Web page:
Take exactly as prescribed by your doctor. Do not take in larger or smaller amounts or for longer than recommended. Take your first pill on the first day of your period or on the first Sunday after your period begins. Follow the directions on your prescription label. The 28 day birth control pack contains five different colors of pills. Take one pill each day in the exact order directed on the blister pack.
Take one pill every day, no more than 24 hours apart. When the pills run out, start a new pack the following day. Get your prescription refilled before you run out of pills completely.
|You may need to use back up birth control, such as condoms or a spermicide, when you first start using this medication. Follow your doctor's instructions. Do not take two different kinds of birth control pills at the same time.|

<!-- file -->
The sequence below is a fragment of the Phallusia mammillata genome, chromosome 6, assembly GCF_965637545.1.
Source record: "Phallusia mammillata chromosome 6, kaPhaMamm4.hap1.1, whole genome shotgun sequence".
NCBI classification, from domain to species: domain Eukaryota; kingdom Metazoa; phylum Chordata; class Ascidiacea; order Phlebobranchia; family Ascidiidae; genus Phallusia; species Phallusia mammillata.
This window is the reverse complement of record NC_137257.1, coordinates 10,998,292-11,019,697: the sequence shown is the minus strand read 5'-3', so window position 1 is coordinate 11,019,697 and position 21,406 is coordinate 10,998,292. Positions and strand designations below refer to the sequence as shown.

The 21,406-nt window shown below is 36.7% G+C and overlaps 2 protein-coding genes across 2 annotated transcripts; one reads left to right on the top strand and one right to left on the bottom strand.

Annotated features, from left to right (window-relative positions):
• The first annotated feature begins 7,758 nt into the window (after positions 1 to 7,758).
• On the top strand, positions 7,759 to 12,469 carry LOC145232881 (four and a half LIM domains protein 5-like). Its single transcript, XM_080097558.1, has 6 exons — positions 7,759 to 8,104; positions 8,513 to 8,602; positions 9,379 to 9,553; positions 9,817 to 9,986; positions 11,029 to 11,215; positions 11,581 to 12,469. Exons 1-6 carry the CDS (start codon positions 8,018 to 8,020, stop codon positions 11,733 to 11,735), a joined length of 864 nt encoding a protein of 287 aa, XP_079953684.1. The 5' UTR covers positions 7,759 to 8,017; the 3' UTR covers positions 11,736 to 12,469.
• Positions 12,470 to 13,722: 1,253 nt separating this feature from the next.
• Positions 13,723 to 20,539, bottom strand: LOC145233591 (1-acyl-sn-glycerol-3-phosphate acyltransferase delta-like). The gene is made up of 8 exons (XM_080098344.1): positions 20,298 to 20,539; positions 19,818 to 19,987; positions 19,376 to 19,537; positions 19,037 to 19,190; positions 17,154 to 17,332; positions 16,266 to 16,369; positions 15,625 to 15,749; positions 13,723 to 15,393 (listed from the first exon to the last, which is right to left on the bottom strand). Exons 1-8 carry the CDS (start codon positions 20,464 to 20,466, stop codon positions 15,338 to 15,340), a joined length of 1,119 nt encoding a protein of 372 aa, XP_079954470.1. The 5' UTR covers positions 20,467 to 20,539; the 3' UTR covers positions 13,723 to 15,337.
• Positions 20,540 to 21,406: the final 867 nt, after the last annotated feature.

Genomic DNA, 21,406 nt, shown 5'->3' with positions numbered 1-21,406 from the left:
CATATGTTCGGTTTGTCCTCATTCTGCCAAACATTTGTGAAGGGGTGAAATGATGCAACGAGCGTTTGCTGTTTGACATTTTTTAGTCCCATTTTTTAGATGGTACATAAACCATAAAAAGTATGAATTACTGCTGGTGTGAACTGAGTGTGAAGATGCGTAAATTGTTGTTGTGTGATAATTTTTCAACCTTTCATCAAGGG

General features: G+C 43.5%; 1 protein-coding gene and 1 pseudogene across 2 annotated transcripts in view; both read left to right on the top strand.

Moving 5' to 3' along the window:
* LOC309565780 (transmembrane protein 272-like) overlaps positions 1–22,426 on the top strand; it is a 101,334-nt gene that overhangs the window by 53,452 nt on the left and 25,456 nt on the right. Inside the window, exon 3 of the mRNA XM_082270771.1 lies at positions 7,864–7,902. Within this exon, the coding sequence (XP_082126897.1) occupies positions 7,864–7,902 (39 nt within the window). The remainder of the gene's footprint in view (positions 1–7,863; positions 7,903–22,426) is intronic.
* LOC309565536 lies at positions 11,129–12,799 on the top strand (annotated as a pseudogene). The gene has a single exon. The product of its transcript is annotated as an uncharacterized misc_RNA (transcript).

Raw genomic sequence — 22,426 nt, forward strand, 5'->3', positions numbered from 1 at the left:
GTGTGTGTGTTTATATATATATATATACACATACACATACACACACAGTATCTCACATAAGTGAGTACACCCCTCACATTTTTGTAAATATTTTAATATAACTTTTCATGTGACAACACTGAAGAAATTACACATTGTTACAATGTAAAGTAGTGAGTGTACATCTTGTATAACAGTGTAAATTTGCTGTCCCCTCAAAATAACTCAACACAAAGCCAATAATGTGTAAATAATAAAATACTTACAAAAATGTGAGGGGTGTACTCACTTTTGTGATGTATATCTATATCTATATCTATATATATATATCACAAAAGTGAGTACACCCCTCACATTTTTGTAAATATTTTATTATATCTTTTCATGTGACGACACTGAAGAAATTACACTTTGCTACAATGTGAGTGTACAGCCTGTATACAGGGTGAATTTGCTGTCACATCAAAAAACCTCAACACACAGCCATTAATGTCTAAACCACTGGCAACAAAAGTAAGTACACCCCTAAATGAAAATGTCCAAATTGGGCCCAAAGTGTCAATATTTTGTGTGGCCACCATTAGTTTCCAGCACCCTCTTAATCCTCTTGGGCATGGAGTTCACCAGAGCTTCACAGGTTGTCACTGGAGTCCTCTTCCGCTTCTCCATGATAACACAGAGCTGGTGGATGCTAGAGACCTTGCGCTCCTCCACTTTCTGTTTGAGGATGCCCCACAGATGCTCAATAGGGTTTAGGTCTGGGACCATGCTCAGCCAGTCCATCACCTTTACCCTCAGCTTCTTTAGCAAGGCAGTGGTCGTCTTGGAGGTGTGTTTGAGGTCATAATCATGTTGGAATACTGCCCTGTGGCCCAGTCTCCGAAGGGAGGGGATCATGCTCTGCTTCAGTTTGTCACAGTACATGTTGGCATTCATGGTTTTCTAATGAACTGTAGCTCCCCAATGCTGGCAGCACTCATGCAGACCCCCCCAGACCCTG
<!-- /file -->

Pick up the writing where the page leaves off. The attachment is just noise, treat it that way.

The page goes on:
If you are switching to this medication from another birth control pill, start taking dienogest and estradiol on the first day of your withdrawal bleeding and stop taking the other birth control pills. If you were taking progestin only pills before, start taking dienogest and estradiol on the day you would have taken your next pill.
If you are switching from a birth control implant, intrauterine device (IUD), vaginal ring, or skin patch, start taking dienogest and estradiol on the day the other birth control device is removed.
If you are switching from a birth control injection, start taking dienogest and estradiol on the day you would have received your next scheduled injection.
You may have breakthrough bleeding. Tell your doctor if this bleeding continues or is very heavy.
Use a back up birth control if you are sick with severe vomiting or diarrhea. Vomiting within 4 hours after your dose is the same as missing a pill.
|If you need surgery or medical tests or if you will be on bed rest, you may need to stop using this medication for a short time. Any doctor or surgeon who treats you should know that you are using birth control pills.|
|Store at room temperature away from moisture and heat.|